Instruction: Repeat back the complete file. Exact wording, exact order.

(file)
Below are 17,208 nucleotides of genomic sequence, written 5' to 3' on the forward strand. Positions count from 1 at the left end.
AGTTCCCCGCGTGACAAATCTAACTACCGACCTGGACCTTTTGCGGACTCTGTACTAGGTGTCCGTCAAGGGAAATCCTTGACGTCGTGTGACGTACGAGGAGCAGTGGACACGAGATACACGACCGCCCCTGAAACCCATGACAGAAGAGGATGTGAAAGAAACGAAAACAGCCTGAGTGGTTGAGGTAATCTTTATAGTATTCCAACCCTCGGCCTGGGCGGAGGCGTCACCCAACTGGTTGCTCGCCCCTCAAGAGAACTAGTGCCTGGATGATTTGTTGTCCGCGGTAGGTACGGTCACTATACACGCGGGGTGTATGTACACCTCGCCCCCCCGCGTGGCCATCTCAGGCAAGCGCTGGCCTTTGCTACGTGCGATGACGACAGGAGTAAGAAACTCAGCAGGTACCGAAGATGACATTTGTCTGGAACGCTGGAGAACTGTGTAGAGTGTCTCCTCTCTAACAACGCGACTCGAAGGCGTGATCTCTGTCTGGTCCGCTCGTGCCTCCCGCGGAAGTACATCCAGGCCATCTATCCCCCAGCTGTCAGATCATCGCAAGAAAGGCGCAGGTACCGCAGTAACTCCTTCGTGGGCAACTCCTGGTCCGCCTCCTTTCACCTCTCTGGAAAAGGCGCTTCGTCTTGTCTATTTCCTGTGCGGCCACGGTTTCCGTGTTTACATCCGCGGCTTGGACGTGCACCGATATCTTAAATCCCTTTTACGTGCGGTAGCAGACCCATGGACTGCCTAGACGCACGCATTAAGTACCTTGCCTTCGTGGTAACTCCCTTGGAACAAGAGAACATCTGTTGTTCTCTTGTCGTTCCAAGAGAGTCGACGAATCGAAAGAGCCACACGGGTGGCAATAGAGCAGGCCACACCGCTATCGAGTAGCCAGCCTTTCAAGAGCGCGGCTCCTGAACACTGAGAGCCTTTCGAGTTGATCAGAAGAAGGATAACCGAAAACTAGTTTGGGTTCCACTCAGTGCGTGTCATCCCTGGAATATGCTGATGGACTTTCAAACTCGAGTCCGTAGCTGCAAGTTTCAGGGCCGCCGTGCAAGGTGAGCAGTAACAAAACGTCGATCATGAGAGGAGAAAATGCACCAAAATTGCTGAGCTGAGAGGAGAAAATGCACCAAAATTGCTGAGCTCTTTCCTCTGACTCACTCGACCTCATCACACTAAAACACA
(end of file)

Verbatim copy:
Below are 17,208 nucleotides of genomic sequence, written 5' to 3' on the forward strand. Positions count from 1 at the left end.
AGTTCCCCGCGTGACAAATCTAACTACCGACCTGGACCTTTTGCGGACTCTGTACTAGGTGTCCGTCAAGGGAAATCCTTGACGTCGTGTGACGTACGAGGAGCAGTGGACACGAGATACACGACCGCCCCTGAAACCCATGACAGAAGAGGATGTGAAAGAAACGAAAACAGCCTGAGTGGTTGAGGTAATCTTTATAGTATTCCAACCCTCGGCCTGGGCGGAGGCGTCACCCAACTGGTTGCTCGCCCCTCAAGAGAACTAGTGCCTGGATGATTTGTTGTCCGCGGTAGGTACGGTCACTATACACGCGGGGTGTATGTACACCTCGCCCCCCCGCGTGGCCATCTCAGGCAAGCGCTGGCCTTTGCTACGTGCGATGACGACAGGAGTAAGAAACTCAGCAGGTACCGAAGATGACATTTGTCTGGAACGCTGGAGAACTGTGTAGAGTGTCTCCTCTCTAACAACGCGACTCGAAGGCGTGATCTCTGTCTGGTCCGCTCGTGCCTCCCGCGGAAGTACATCCAGGCCATCTATCCCCCAGCTGTCAGATCATCGCAAGAAAGGCGCAGGTACCGCAGTAACTCCTTCGTGGGCAACTCCTGGTCCGCCTCCTTTCACCTCTCTGGAAAAGGCGCTTCGTCTTGTCTATTTCCTGTGCGGCCACGGTTTCCGTGTTTACATCCGCGGCTTGGACGTGCACCGATATCTTAAATCCCTTTTACGTGCGGTAGCAGACCCATGGACTGCCTAGACGCACGCATTAAGTACCTTGCCTTCGTGGTAACTCCCTTGGAACAAGAGAACATCTGTTGTTCTCTTGTCGTTCCAAGAGAGTCGACGAATCGAAAGAGCCACACGGGTGGCAATAGAGCAGGCCACACCGCTATCGAGTAGCCAGCCTTTCAAGAGCGCGGCTCCTGAACACTGAGAGCCTTTCGAGTTGATCAGAAGAAGGATAACCGAAAACTAGTTTGGGTTCCACTCAGTGCGTGTCATCCCTGGAATATGCTGATGGACTTTCAAACTCGAGTCCGTAGCTGCAAGTTTCAGGGCCGCCGTGCAAGGTGAGCAGTAACAAAACGTCGATCATGAGAGGAGAAAATGCACCAAAATTGCTGAGCTGAGAGGAGAAAATGCACCAAAATTGCTGAGCTCTTTCCTCTGACTCACTCGACCTCATCACACTAAAACACA